Hoboken Train Crash


Train 1614, with a Comet V cab car on the head end, departed from Spring Valley at 7:23 AM and was due to arrive in Hoboken at 8:38 AM. The cab car came to a halt between the terminal’s indoor waiting area and the end of the platform. A metal and glass train shed collapsed. Most of the injuries occurred in the lead car or to people struck by collapsing debris inside the station. Many people were trapped on the train or in the debris. The single fatality was a woman in her 30s who was on the platform.

NJT is in the process of installing PTC system-wide, but does not currently have plans to install it within Hoboken Terminal’s massive and complex interlocking plant. NJT applied for and received from the FRA what is known as a “Main Line Track Exclusion Addendum” (MTEA) to its PTC Implementation Plan (PTCIP) for Hoboken Terminal, where the existing ATC (Automatic Train Control, cab signal with speed control) system enforces an MAS (maximum authorized speed) of 20 mph. PTC would have provided a zero-speed target for the end of the platform, and would have automatically made a penalty brake application if it calculated and determined that the train’s 20 mph-to-0 mph braking curve was insufficient to stop the train just short of the end-of-platform bumping block. ATC does not calculate and enforce braking curves.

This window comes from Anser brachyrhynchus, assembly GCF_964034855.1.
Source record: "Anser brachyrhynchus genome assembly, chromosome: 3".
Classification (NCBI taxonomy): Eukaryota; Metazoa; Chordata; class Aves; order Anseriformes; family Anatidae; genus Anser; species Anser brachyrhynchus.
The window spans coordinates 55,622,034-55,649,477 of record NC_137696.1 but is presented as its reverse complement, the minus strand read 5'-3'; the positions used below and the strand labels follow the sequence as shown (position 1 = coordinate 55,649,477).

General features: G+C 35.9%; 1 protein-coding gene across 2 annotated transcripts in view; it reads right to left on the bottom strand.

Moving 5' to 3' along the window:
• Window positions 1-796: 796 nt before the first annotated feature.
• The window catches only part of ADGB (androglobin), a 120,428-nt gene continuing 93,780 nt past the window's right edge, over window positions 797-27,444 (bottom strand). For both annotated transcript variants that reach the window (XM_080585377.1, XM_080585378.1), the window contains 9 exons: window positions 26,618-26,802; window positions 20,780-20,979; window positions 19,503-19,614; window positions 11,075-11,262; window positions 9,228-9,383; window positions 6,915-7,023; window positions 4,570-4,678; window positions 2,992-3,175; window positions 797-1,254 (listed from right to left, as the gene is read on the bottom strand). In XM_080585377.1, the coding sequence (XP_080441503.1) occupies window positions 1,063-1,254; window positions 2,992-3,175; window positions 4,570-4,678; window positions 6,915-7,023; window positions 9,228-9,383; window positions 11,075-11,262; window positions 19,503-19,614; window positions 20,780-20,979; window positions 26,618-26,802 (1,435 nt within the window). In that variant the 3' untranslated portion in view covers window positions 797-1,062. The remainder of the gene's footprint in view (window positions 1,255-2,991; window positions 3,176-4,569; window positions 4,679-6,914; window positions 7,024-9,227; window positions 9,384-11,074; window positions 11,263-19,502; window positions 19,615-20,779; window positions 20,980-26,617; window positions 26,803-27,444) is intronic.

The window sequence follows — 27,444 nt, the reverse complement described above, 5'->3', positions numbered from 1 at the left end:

National Transportation Safety Board (NTSB) officials said on Sunday one data recorder recovered so far from the New Jersey Transit commuter train that crashed in Hoboken, killing one and injuring more than 100, was not functioning on the day of the accident.

The locomotive’s recorder has information on train speed. NTSB vice chair T Bella Dinh-Zarr said at a Sunday news conference she was hopeful the data recorder in the cab control car in the front of the train was functional. That has yet to be recovered from the crash site.

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